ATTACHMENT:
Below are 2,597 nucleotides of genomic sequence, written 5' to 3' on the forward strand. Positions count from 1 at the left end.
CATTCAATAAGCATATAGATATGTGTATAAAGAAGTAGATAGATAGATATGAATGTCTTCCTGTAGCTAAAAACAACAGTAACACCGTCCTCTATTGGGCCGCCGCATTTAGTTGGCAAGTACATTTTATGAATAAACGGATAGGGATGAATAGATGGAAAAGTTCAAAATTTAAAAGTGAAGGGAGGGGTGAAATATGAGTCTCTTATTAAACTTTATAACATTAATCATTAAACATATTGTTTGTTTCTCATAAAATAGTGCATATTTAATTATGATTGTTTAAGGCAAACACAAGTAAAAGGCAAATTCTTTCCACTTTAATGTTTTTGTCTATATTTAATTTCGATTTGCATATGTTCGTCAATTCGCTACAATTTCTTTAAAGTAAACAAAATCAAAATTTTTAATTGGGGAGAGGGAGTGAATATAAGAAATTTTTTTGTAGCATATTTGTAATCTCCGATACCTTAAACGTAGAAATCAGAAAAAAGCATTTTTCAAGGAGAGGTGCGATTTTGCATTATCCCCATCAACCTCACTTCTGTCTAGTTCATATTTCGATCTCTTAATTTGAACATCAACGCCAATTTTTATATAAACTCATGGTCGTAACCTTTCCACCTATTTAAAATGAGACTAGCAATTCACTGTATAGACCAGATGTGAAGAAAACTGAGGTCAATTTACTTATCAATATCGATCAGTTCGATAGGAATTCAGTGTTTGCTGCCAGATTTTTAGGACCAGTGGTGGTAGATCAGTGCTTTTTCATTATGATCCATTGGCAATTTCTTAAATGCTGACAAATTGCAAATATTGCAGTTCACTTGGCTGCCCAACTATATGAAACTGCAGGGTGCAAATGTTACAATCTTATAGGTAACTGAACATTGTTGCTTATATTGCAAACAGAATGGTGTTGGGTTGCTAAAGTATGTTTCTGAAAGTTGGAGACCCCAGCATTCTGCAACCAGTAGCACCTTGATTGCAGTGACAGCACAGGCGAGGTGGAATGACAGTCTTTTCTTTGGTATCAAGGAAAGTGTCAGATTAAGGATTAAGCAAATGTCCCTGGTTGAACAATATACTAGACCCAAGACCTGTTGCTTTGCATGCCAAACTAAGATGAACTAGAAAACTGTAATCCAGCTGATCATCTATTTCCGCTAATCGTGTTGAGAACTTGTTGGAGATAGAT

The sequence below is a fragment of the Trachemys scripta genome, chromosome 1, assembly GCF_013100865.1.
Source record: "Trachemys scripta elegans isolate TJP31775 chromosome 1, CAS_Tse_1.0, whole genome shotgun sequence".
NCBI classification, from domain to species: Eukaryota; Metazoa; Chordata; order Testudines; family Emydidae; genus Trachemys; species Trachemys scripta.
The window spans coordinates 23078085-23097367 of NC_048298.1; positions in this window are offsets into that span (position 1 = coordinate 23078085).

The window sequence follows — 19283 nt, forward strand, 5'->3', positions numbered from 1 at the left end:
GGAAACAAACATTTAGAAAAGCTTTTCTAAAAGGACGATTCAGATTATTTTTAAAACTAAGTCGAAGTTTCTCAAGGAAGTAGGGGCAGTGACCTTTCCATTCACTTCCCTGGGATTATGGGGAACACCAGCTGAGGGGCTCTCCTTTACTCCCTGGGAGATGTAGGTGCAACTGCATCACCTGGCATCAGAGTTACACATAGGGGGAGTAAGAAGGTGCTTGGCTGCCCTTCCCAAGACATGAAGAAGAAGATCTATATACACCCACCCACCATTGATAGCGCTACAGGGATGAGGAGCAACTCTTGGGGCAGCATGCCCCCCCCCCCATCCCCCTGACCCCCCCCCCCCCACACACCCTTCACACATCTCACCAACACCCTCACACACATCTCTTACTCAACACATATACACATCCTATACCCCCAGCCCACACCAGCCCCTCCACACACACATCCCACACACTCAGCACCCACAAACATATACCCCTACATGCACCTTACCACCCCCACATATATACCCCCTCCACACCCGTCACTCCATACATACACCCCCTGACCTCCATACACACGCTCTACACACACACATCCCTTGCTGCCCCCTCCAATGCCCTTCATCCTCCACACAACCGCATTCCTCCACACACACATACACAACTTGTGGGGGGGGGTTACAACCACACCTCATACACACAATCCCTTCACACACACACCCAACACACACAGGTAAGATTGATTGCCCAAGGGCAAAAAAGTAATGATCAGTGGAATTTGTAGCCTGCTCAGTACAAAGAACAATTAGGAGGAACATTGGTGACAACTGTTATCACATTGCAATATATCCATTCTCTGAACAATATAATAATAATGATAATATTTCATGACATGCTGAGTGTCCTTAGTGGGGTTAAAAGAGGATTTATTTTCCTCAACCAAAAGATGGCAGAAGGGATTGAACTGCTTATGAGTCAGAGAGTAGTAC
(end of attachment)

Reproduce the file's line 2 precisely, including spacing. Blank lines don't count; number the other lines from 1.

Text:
CATTCAATAAGCATATAGATATGTGTATAAAGAAGTAGATAGATAGATATGAATGTCTTCCTGTAGCTAAAAACAACAGTAACACCGTCCTCTATTGGGCCGCCGCATTTAGTTGGCAAGTACATTTTATGAATAAACGGATAGGGATGAATAGATGGAAAAGTTCAAAATTTAAAAGTGAAGGGAGGGGTGAAATATGAGTCTCTTATTAAACTTTATAACATTAATCATTAAACATATTGTTTGTTTCTCATAAAATAGTGCATATTTAATTATGATTGTTTAAGGCAAACACAAGTAAAAGGCAAATTCTTTCCACTTTAATGTTTTTGTCTATATTTAATTTCGATTTGCATATGTTCGTCAATTCGCTACAATTTCTTTAAAGTAAACAAAATCAAAATTTTTAATTGGGGAGAGGGAGTGAATATAAGAAATTTTTTTGTAGCATATTTGTAATCTCCGATACCTTAAACGTAGAAATCAGAAAAAAGCATTTTTCAAGGAGAGGTGCGATTTTGCATTATCCCCATCAACCTCACTTCTGTCTAGTTCATATTTCGATCTCTTAATTTGAACATCAACGCCAATTTTTATATAAACTCATGGTCGTAACCTTTCCACCTATTTAAAATGAGACTAGCAATTCACTGTATAGACCAGATGTGAAGAAAACTGAGGTCAATTTACTTATCAATATCGATCAGTTCGATAGGAATTCAGTGTTTGCTGCCAGATTTTTAGGACCAGTGGTGGTAGATCAGTGCTTTTTCATTATGATCCATTGGCAATTTCTTAAATGCTGACAAATTGCAAATATTGCAGTTCACTTGGCTGCCCAACTATATGAAACTGCAGGGTGCAAATGTTACAATCTTATAGGTAACTGAACATTGTTGCTTATATTGCAAACAGAATGGTGTTGGGTTGCTAAAGTATGTTTCTGAAAGTTGGAGACCCCAGCATTCTGCAACCAGTAGCACCTTGATTGCAGTGACAGCACAGGCGAGGTGGAATGACAGTCTTTTCTTTGGTATCAAGGAAAGTGTCAGATTAAGGATTAAGCAAATGTCCCTGGTTGAACAATATACTAGACCCAAGACCTGTTGCTTTGCATGCCAAACTAAGATGAACTAGAAAACTGTAATCCAGCTGATCATCTATTTCCGCTAATCGTGTTGAGAACTTGTTGGAGATAGAT